Alarm bells go off when you see the headline “Six-Year-Old Undergoes Cosmetic Surgery” – until you learn that the surgery was done to correct a natural anomaly that led to relentless bullying at school. Six-year-old Gage Berger of Utah was called “elf ears,” which caused him to feel really down on himself, said his mother, Kallie.
Over the course of a year, the “playful, outgoing” boy had changed into a quiet child who kept to himself and dreaded the school day. “I’d catch him looking in the mirror and trying to pin them back,” said his father, Timothy, “and when he got nervous or upset or when he was in trouble, he’d physically grab his ears. It was subconscious. It was him thinking that his ears were the problem and that was why he must be in trouble.”
Fearing that the cruel bullying would cause permanent damage, they opted to see a surgeon. “This isn’t any different than taking your child to get braces to ‘fix’ the appearance of crooked teeth,” Timothy Berger explained, adding that his son was “excited” to have the life-changing procedure done.
Ear surgery for children in NYC
“The otoplasty plastic surgery procedure is not unusual for young children,” explains Dr. Aviva Preminger. While there are no available statistics for younger children, the American Society of Plastic Surgeons reports that more than 63,000 cosmetic surgeries were done on teenagers to correct physical characteristics in 2013.
Dr. Preminger adds, “We can do the procedure under local or general anesthesia in two hours. It’s done on an outpatient basis for adults, but usually we have children stay with us a bit longer to monitor them. Kids are back to school in a week with only mild and temporary symptoms like swelling, tenderness and itching for a few days after the surgery.”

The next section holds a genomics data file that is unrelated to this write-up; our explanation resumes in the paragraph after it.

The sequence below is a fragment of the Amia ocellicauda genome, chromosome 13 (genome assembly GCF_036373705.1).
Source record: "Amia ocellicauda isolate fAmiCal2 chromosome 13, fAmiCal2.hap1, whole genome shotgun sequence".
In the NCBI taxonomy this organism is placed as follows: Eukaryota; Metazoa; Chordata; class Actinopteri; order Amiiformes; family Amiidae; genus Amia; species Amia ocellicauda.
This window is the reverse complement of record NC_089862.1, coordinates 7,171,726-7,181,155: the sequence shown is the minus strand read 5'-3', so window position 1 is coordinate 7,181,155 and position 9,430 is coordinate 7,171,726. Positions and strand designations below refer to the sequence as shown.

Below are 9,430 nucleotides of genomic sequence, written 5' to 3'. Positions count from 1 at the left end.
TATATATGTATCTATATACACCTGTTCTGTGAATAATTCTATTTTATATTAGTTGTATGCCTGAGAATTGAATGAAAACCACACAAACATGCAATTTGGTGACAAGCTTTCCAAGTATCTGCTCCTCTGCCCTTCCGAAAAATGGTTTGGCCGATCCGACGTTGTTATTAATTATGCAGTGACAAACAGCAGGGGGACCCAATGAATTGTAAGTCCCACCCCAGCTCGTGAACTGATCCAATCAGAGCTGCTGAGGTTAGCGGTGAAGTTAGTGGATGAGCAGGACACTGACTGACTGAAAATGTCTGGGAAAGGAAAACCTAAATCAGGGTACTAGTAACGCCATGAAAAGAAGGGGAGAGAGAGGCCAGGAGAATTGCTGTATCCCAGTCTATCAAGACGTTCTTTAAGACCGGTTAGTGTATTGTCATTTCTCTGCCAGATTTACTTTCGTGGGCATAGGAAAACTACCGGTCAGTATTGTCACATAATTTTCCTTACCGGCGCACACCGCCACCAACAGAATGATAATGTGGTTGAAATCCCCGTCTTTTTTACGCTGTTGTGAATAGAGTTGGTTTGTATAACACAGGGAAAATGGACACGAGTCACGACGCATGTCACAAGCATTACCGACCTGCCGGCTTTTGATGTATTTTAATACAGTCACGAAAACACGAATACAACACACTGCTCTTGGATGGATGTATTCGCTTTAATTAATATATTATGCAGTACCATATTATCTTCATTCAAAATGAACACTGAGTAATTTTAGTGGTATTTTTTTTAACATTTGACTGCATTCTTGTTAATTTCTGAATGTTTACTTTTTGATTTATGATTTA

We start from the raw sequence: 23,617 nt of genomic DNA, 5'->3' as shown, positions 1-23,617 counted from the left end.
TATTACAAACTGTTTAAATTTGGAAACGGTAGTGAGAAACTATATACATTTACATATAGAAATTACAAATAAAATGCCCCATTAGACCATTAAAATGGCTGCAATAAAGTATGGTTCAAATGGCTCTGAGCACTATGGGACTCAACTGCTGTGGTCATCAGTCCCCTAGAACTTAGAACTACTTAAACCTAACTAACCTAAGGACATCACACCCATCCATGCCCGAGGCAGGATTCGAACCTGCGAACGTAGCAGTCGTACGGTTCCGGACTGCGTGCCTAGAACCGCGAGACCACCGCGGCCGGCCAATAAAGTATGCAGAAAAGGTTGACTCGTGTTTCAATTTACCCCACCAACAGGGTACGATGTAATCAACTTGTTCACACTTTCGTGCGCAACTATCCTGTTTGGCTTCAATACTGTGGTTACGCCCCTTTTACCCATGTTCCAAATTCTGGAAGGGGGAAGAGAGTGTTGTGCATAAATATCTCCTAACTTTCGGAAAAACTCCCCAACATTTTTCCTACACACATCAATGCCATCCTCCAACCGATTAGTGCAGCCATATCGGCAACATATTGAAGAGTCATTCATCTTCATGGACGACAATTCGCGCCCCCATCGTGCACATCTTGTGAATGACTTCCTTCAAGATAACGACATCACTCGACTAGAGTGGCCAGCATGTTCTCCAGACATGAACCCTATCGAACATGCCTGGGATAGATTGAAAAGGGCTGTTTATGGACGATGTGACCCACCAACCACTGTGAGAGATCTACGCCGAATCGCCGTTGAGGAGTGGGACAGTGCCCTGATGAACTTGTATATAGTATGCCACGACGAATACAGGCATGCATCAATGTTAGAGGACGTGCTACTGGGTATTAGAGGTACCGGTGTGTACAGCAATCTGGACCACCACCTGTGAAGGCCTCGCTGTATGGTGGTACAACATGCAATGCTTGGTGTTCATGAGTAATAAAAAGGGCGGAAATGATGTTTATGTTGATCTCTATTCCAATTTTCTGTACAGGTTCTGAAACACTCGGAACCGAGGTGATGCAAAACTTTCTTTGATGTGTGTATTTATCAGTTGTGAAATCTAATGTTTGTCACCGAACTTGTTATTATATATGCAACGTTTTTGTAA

The minimum age requirement for otoplasty is typically five – when the ears are at least 70-80 percent of their adult size, and the child is emotionally mature enough to understand what is happening, says Dr. Preminger.
Otoplasty can improve a child’s quality of life
Gage “grinned from ear to ear” when he saw his new look and his parents said their son is now back to his usual self again. He has been making many new friends during recess and he has the renewed confidence needed to stand up for himself should kids make an unkind remark for any other reason. Cosmetic surgery is not a blanket recommendation for every situation, but in this case, it truly helped the young boy turn a new leaf.
Social psychologists also recommend teaching children to celebrate their differences and cope with cruel japes. Offering sample scripts of how to respond and instructing them to “act brave, walk away and ignore the bully” can be helpful, as can praising the child for his or her management of the situation. Fostering self-esteem through extracurricular activities is another avenue for instilling confidence. When these strategies aren’t enough, parents can request a consultation with experienced board-certified NYC plastic surgeon Dr. Aviva Preminger at 212-706-1900.
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